[CR]Campy brake superiority.


Example: Production Builders:Cinelli:Laser

Date: Thu, 7 Feb 2008 12:11:43 -0800 (PST)
From: Tom Dalton <tom_s_dalton@yahoo.com>
To: Classic Rendezvous <classicrendezvous@bikelist.org>
Subject: [CR]Campy brake superiority.

Kurt Sperry wrote:

The eccentric cam QR, the flats in the center bolt to center with a cone wrench and the tire guides were all useful and unique innovations at the time Campy SPs were introduced if I remember correctly.

I'll add:

The above features were really of benefit more from a mechanic's perspective than a braking performance perspective. Quick wheel changes, easy to compensate for a slightly tweeked wheel, easy to center the brakes... Many of the other Campy features were along the same lines. I'm not really up on stuff from before the 70's, so please forgive me if I'm crediting Campy for anything that came earlier, but I will add this:

The cable clamp was pretty slick. I didn't mangle the wire like some earlier designs, and if you did have a mangled wire it was still usable because you didn't need to thread it through a tiny hole.

Don't forget the Rondella Denta that came out a little after the intro of the brakes. That thing is pure genius... though probably just a borrowed idea like everything else.

At the lever, the cable carrier was easy to orient using your fingers on the outside of the lever... it was even knurled. This made for quick cable hook-up. It also pivoted smoothly because of the large bearing surface (though not like modern brakes with the slick plastic inserts).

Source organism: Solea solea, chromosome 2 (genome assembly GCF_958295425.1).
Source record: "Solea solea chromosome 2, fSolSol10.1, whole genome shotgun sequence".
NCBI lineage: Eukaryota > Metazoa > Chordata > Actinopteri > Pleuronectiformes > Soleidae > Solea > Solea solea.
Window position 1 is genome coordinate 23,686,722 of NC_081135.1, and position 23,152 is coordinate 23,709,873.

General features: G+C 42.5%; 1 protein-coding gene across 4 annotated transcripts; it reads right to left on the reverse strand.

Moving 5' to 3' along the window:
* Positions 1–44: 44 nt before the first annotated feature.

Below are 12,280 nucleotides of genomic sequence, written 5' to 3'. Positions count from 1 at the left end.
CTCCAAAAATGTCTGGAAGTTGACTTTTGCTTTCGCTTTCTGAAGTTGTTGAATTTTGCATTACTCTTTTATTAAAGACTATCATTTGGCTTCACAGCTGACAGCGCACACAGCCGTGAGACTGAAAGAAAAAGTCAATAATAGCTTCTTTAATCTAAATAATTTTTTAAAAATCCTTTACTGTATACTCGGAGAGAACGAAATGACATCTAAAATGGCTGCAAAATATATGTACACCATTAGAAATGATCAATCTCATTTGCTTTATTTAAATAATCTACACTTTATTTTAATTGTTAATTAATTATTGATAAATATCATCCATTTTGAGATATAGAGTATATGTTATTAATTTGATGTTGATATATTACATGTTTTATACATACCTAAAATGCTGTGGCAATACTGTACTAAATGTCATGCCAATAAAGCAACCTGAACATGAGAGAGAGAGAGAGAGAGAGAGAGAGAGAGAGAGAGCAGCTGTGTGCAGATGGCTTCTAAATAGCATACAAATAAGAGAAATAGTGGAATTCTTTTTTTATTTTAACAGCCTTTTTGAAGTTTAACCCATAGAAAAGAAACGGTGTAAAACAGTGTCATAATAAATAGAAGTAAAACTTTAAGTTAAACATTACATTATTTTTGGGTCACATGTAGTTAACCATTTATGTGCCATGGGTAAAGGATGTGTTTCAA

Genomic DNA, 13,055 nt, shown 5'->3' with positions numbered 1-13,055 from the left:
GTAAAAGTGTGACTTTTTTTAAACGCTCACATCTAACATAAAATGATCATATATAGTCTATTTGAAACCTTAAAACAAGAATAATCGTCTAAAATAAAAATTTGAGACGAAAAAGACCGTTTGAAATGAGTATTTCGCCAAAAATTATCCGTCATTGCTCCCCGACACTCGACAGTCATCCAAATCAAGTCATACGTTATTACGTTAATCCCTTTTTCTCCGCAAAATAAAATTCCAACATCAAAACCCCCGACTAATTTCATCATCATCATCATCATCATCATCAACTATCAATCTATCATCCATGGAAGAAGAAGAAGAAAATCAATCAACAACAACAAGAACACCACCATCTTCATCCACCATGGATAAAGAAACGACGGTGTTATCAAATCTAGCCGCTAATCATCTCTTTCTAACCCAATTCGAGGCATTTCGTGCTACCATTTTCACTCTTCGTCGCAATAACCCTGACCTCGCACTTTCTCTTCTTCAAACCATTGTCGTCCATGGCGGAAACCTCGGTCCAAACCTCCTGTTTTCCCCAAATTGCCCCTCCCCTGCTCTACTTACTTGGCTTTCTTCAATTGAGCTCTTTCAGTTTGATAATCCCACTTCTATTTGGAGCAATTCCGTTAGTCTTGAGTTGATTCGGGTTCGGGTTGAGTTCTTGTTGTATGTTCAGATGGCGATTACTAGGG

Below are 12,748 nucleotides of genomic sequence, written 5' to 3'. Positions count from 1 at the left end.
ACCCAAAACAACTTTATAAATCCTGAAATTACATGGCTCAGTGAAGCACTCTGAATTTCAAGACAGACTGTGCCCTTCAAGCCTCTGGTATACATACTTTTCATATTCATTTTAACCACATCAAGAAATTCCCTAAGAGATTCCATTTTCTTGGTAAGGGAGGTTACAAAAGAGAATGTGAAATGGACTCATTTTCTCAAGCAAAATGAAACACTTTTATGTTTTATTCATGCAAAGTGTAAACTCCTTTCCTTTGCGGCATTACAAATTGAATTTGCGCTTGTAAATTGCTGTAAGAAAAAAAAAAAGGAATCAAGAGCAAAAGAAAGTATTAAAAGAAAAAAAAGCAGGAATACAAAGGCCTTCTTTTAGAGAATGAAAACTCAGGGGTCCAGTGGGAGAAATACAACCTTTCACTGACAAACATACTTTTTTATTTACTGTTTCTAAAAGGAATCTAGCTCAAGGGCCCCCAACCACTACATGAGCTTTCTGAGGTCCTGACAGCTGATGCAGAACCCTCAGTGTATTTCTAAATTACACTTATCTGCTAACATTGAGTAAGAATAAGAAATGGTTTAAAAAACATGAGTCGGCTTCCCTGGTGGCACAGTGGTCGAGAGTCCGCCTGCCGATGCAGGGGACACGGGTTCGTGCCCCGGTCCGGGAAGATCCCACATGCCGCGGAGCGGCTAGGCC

Having a clamp that loaded the body and not the pivot pin was a plus, though I suspect Campy was not the first to do this. Winneman's clamp loaded the pivot, and I recall bending and breaking a few pivots in overzealous fits of lever tightening... possibly mechanic's error on my part, but should it really be an issue?

The Campy adjuster was slick too. Very fast to use because the adjuster slid through the D-shaped opening, rather than being a threaded shaft, so you only needed to spin the nut to the chosen position. The bump on the nut held it in place. The ruber o-ring was a nice touch. Newer versions of this setup are really nice, because with the lighter brake springs you can easily ajust the brake on the fly.

The bumper on the short reach was a nice touch, even if it often fell off. See the brand S 7700 caliper for a slick solution to that problem.

Was the open ended pad holder a new thing with the Record brake? Probably over-reaching here, but whoever came up with that was really thinking. Change rubber without setting up the pad orientation all over again.

Tom Dalton Bethlehem PA USA

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